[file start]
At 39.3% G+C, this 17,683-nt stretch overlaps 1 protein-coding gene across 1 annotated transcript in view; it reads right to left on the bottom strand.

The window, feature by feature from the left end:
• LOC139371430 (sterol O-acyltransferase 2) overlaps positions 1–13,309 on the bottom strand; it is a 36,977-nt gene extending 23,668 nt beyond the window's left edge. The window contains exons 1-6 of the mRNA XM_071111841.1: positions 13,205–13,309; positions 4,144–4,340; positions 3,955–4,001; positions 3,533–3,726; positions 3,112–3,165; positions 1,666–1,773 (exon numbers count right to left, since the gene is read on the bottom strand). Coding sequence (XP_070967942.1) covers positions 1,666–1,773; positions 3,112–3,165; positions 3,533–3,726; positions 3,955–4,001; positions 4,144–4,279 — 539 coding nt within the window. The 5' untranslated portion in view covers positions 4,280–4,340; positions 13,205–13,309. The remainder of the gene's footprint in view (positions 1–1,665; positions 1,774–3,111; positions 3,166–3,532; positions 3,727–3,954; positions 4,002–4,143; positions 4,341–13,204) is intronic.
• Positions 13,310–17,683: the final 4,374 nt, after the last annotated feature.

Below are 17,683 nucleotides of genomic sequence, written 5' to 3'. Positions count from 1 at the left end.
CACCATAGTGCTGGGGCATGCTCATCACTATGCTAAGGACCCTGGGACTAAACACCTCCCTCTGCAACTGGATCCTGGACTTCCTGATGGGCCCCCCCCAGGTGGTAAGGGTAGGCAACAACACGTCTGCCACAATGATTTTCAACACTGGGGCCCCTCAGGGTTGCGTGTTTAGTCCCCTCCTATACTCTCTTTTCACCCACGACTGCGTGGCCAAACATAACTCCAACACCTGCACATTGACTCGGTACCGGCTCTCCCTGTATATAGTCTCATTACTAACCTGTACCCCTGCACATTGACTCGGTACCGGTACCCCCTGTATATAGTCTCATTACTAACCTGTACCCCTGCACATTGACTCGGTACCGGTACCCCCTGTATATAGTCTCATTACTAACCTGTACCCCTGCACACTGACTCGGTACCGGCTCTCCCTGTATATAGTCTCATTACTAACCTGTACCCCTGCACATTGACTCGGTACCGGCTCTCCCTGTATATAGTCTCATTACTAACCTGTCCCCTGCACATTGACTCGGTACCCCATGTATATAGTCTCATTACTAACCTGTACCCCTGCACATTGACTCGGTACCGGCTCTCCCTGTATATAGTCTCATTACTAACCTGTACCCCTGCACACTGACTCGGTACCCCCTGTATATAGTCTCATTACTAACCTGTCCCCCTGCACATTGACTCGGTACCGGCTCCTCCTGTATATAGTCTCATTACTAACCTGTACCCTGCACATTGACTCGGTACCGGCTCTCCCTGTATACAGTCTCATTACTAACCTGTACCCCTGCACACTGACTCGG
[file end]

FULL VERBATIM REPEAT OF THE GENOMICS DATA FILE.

At 39.3% G+C, this 17,683-nt stretch overlaps 1 protein-coding gene across 1 annotated transcript in view; it reads right to left on the bottom strand.

The window, feature by feature from the left end:
• LOC139371430 (sterol O-acyltransferase 2) overlaps positions 1–13,309 on the bottom strand; it is a 36,977-nt gene extending 23,668 nt beyond the window's left edge. The window contains exons 1-6 of the mRNA XM_071111841.1: positions 13,205–13,309; positions 4,144–4,340; positions 3,955–4,001; positions 3,533–3,726; positions 3,112–3,165; positions 1,666–1,773 (exon numbers count right to left, since the gene is read on the bottom strand). Coding sequence (XP_070967942.1) covers positions 1,666–1,773; positions 3,112–3,165; positions 3,533–3,726; positions 3,955–4,001; positions 4,144–4,279 — 539 coding nt within the window. The 5' untranslated portion in view covers positions 4,280–4,340; positions 13,205–13,309. The remainder of the gene's footprint in view (positions 1–1,665; positions 1,774–3,111; positions 3,166–3,532; positions 3,727–3,954; positions 4,002–4,143; positions 4,341–13,204) is intronic.
• Positions 13,310–17,683: the final 4,374 nt, after the last annotated feature.

Below are 17,683 nucleotides of genomic sequence, written 5' to 3'. Positions count from 1 at the left end.
CACCATAGTGCTGGGGCATGCTCATCACTATGCTAAGGACCCTGGGACTAAACACCTCCCTCTGCAACTGGATCCTGGACTTCCTGATGGGCCCCCCCCAGGTGGTAAGGGTAGGCAACAACACGTCTGCCACAATGATTTTCAACACTGGGGCCCCTCAGGGTTGCGTGTTTAGTCCCCTCCTATACTCTCTTTTCACCCACGACTGCGTGGCCAAACATAACTCCAACACCTGCACATTGACTCGGTACCGGCTCTCCCTGTATATAGTCTCATTACTAACCTGTACCCCTGCACATTGACTCGGTACCGGTACCCCCTGTATATAGTCTCATTACTAACCTGTACCCCTGCACATTGACTCGGTACCGGTACCCCCTGTATATAGTCTCATTACTAACCTGTACCCCTGCACACTGACTCGGTACCGGCTCTCCCTGTATATAGTCTCATTACTAACCTGTACCCCTGCACATTGACTCGGTACCGGCTCTCCCTGTATATAGTCTCATTACTAACCTGTCCCCTGCACATTGACTCGGTACCCCATGTATATAGTCTCATTACTAACCTGTACCCCTGCACATTGACTCGGTACCGGCTCTCCCTGTATATAGTCTCATTACTAACCTGTACCCCTGCACACTGACTCGGTACCCCCTGTATATAGTCTCATTACTAACCTGTCCCCCTGCACATTGACTCGGTACCGGCTCCTCCTGTATATAGTCTCATTACTAACCTGTACCCTGCACATTGACTCGGTACCGGCTCTCCCTGTATACAGTCTCATTACTAACCTGTACCCCTGCACACTGACTCGG